Immediately evident at first glance, are the two very large exterior mirrors. These were once again based on the regulations at the time, which for the GT class, were required to provide a rear view of a certain area down the side and the rear of the car. As a result, there was very little the design team could do about this other than to make the mirror housing as streamlined and as light as possible. This requirement only applied to the GT class of cars for the three-year period in which they were eligible to race, between 1996-1998. Lagaaij confirms this, “The moment you have the regulations saying that you have to have a streetcar, you have to go through the various roadgoing legal requirements, and one of them was the mirrors. The mirrors have to fulfil the same requirement as any roadgoing car, small or big, and therefore in this case they are huge.”
Looking at the rear section of the car from the side, the profile around the rear lights would appear to resemble a ‘V’ lying on its side. The upper arm of the ‘V’ rises up to form the strong rear deck which provides downforce at speed. Running across the full width of the rear deck on its trailing edge is a lip, which acts as a Gurney flap. The lower arm of the horizontal ‘V’ extends down to form the outer edge of the diffuser. The shape of this ‘V’ served more than this purpose though, as Harm Lagaaij explained, “The shape of it was necessary to make it road legal otherwise you couldn’t see [from the side] whether the lights were on or off, or if the indicator was blinking.”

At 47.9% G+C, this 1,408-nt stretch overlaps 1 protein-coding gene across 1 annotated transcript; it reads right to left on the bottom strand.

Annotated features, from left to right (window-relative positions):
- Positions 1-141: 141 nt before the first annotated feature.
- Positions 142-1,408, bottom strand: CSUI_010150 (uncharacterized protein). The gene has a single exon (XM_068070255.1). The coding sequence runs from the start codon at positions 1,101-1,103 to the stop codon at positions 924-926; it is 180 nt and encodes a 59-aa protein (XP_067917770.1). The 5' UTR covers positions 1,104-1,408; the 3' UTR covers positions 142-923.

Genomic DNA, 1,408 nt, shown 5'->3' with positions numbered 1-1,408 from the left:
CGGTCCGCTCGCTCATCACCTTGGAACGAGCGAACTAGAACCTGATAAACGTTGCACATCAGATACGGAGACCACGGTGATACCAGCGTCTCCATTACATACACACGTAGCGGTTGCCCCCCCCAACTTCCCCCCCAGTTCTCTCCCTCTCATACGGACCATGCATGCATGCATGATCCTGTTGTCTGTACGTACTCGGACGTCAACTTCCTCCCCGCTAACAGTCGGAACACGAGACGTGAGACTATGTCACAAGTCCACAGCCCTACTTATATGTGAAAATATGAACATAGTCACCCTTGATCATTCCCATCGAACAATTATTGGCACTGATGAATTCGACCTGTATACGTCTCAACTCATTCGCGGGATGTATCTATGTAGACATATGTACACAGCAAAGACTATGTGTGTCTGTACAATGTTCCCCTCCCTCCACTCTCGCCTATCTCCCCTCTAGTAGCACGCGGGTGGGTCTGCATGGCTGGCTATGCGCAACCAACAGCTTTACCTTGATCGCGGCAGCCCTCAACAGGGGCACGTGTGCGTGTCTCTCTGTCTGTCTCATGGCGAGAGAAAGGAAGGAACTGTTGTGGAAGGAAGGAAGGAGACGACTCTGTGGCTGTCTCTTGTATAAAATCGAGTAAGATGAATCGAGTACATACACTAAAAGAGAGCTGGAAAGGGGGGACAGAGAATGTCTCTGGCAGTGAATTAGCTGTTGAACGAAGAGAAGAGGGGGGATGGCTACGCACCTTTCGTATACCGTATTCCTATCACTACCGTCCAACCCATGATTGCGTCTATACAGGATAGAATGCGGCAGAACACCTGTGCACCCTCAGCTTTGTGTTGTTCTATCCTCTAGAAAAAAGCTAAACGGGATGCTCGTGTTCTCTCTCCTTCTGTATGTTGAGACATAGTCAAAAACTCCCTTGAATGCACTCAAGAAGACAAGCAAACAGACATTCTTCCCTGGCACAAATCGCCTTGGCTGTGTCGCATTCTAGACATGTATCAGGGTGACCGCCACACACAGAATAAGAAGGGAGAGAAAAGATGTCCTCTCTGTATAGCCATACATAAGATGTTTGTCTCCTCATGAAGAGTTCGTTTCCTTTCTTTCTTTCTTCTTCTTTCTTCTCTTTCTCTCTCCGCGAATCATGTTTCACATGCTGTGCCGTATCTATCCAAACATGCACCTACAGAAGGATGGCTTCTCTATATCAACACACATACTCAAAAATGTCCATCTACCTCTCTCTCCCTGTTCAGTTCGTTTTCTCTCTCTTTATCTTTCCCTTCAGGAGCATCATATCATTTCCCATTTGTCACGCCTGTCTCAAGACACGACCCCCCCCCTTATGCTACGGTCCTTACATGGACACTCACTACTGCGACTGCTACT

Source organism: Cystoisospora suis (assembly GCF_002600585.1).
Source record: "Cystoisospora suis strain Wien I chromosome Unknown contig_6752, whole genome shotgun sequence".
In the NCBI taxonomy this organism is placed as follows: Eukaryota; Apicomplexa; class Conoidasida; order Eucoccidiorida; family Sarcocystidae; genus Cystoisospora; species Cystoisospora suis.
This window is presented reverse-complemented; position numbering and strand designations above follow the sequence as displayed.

The engine fitted to the GT1 (Type M96/80) was based on the same, traditional 6-cylinder boxer motor architecture as in the earlier model, but the capacity was very slightly increased from 3164 cc to 3198 cc. This was achieved by increasing the bore from 95 mm to 95.5 mm while retaining the same 74.4 mm stroke. The engine consisted of an aluminium block or crankcase and aluminium heads, and was water-cooled throughout.
Breathing through a pair of 33.9 mm air restrictors, the engine was quoted as developing around 550 bhp at 7200 rpm, but the actual output was thought by most to be much higher. Turbocharging was by two KKK K27.2 exhaust turbochargers with twin intercoolers. The electronic engine management system was provided by a TAG 3.8 system.
The GT1’s gearbox was a 6-speed manual unit (Type G96/80) with a sequential shift mechanism. The change sequence was backwards for upshifts and forward for downshifts. Additional gearbox lubrication was by means of a separate oil pump with an oil-to-water heat exchanger. A triple disc carbon fibre clutch was fitted.